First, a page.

In this collection of short reflections, four Fellows of the British Academy – Patricia Clavin, Joanna Bourke, Simon Goldhill and Stuart Elden – reveal how humanities and social sciences scholarship can help us to address international security crises, tackle ethical dilemmas in health provision, combat the proliferation of sexual violence, and understand concepts of territoriality.
We start this December edition with Patricia Clavin, Professor of International History at the University of Oxford. Here she teaches us lessons from the ‘hunger catastrophe’ that befell Austria after the First World War.
Joanna Bourke is Professor of History at Birkbeck, University of London. Here she talks about her research on the history of sexual violence, and about how to combat this global scourge. [at 8:06]
Simon Goldhill is Professor of Greek at the University of Cambridge, and Director of the Centre for Research in the Arts, Social Sciences and Humanities. Here he makes a plea for interdisciplinarity and for collaborative approaches to researching real-world issues. [at 15:30]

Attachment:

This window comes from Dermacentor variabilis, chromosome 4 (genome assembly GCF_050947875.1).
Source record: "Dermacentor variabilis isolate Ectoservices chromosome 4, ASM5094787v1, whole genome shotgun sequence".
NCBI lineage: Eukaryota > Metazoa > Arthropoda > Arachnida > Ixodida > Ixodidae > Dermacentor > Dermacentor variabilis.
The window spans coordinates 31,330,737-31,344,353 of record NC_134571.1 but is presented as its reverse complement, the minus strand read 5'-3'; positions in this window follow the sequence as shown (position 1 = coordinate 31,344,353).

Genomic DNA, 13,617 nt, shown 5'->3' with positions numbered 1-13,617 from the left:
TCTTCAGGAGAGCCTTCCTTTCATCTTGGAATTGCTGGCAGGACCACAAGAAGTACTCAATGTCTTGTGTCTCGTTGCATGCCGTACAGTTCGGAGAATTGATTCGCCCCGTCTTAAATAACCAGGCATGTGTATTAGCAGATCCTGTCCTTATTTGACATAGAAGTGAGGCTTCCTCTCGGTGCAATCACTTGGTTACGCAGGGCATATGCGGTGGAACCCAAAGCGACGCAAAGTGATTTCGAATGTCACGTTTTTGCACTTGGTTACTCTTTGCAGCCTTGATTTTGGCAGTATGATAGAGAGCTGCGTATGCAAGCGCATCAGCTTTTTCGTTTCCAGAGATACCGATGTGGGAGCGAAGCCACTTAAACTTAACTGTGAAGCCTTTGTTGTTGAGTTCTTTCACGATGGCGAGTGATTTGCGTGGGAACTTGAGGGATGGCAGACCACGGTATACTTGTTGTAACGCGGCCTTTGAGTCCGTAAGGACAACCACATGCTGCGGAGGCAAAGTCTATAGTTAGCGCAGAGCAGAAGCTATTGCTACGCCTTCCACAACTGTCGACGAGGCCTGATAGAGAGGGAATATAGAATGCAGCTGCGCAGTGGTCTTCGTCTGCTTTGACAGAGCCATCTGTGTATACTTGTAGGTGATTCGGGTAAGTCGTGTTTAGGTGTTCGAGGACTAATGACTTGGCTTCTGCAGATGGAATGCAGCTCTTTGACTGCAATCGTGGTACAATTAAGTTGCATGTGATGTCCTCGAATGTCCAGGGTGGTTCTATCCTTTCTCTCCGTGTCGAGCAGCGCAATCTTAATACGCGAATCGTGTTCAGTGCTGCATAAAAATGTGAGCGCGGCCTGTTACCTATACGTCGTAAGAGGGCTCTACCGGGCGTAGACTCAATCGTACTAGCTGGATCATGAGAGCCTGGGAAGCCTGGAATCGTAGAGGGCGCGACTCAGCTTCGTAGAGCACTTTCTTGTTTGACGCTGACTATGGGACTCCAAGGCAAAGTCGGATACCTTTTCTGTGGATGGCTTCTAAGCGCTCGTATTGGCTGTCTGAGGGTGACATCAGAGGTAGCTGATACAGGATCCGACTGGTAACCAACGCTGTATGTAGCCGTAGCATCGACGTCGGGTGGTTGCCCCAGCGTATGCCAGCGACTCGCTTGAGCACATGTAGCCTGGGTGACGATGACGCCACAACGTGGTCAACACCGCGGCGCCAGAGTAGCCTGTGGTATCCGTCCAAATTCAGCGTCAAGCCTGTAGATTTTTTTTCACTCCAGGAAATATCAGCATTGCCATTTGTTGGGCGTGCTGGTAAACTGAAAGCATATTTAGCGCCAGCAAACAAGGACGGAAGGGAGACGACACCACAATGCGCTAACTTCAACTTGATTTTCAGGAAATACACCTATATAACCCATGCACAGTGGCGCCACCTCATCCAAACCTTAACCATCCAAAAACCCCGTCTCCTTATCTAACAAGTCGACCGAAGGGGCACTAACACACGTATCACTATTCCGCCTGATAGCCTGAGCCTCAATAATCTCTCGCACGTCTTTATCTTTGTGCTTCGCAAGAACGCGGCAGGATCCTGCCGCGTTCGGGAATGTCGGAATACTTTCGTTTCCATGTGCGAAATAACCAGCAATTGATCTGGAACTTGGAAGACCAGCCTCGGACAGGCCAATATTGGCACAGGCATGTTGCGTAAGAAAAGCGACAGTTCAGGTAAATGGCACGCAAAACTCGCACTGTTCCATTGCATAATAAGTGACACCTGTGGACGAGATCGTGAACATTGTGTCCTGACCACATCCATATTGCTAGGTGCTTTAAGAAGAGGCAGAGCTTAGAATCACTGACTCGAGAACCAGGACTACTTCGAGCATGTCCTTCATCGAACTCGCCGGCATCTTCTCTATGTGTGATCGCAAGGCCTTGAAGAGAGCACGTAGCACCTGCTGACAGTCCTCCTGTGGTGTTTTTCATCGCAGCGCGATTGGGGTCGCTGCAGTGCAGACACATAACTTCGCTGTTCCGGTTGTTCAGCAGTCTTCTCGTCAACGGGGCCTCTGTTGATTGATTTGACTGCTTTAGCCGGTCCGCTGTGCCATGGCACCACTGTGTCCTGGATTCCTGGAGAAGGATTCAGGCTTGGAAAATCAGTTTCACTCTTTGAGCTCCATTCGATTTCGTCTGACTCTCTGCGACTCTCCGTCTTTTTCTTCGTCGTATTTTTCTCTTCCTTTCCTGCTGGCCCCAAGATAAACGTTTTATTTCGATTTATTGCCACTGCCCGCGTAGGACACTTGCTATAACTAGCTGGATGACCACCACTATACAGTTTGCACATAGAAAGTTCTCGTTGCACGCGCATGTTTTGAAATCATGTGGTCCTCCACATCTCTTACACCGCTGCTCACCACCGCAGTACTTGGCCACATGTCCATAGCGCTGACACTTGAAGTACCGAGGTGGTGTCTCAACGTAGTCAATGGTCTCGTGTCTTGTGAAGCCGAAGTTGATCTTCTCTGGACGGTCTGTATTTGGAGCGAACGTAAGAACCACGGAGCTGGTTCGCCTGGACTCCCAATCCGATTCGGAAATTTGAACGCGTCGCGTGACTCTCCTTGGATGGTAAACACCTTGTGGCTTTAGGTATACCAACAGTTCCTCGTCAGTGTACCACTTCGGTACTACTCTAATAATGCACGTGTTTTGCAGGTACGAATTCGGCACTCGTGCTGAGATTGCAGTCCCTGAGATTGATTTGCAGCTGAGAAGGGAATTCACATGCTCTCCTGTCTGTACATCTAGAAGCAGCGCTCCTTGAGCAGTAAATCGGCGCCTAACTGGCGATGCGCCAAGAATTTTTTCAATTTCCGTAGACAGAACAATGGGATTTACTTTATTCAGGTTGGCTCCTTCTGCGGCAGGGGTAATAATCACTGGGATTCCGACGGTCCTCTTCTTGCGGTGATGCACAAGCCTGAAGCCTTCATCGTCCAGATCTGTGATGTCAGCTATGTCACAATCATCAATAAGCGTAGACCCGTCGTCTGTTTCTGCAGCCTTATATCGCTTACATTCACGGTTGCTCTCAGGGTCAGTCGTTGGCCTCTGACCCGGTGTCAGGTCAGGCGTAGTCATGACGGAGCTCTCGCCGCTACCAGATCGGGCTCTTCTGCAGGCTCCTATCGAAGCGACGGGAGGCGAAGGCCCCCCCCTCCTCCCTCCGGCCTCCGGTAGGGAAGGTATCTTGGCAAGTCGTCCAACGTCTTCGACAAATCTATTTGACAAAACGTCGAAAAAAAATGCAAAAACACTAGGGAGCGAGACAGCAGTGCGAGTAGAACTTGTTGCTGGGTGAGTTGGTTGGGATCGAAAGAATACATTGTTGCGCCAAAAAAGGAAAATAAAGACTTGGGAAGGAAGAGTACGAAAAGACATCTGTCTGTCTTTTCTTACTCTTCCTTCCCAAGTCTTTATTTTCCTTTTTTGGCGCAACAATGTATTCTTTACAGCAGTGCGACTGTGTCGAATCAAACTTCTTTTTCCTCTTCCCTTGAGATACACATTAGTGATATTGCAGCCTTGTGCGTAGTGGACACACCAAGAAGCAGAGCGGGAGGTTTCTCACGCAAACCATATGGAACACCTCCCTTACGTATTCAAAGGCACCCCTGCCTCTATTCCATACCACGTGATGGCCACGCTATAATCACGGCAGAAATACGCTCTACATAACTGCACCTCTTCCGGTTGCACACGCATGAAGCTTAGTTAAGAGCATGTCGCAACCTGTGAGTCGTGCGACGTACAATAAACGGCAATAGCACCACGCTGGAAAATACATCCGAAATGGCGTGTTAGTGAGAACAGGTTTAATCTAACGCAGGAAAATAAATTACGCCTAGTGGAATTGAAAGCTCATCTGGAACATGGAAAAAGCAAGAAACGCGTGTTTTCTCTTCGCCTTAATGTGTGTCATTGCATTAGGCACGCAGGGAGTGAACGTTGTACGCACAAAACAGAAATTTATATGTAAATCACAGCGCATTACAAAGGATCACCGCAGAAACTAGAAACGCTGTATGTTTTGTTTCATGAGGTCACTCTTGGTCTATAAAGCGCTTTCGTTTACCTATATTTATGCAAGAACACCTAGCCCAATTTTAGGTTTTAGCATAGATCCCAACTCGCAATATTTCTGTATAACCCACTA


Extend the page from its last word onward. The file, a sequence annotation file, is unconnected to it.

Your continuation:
2016 has been the 400th anniversary of Shakespeare’s death, and has featured many explorations of his work. At the end of this celebratory year, Stuart Elden, Professor of Political Theory and Geography at the University of Warwick, reveals how Shakespeare’s plays shed light on the idea and practice of ‘territory’ at a time of conceptual and technological change. [at 21:45]
Image: picture by Bella Vichon, reproduced in Christmas Pictures by Children, 1922 [pupils of Franz Čižek of Vienna], edited by Francesca M. Wilson, with an introduction by Edmund Dulac (London: J.M. Dent; Vienna: Burgverlag, 1922). The image is related to Patricia Clavin's piece.